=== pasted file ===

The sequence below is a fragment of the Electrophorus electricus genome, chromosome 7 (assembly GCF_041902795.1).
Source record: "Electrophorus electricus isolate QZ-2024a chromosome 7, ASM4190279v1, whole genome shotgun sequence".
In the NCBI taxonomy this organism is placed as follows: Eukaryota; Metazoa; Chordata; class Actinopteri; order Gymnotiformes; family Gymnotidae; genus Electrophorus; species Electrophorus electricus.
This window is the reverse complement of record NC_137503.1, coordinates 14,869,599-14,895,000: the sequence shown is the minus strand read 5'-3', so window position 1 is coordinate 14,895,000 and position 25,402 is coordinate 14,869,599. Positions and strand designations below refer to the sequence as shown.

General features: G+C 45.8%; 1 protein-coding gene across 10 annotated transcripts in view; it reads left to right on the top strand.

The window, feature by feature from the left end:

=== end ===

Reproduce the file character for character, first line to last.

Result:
The sequence below is a fragment of the Electrophorus electricus genome, chromosome 7 (assembly GCF_041902795.1).
Source record: "Electrophorus electricus isolate QZ-2024a chromosome 7, ASM4190279v1, whole genome shotgun sequence".
In the NCBI taxonomy this organism is placed as follows: Eukaryota; Metazoa; Chordata; class Actinopteri; order Gymnotiformes; family Gymnotidae; genus Electrophorus; species Electrophorus electricus.
This window is the reverse complement of record NC_137503.1, coordinates 14,869,599-14,895,000: the sequence shown is the minus strand read 5'-3', so window position 1 is coordinate 14,895,000 and position 25,402 is coordinate 14,869,599. Positions and strand designations below refer to the sequence as shown.

General features: G+C 45.8%; 1 protein-coding gene across 10 annotated transcripts in view; it reads left to right on the top strand.

The window, feature by feature from the left end: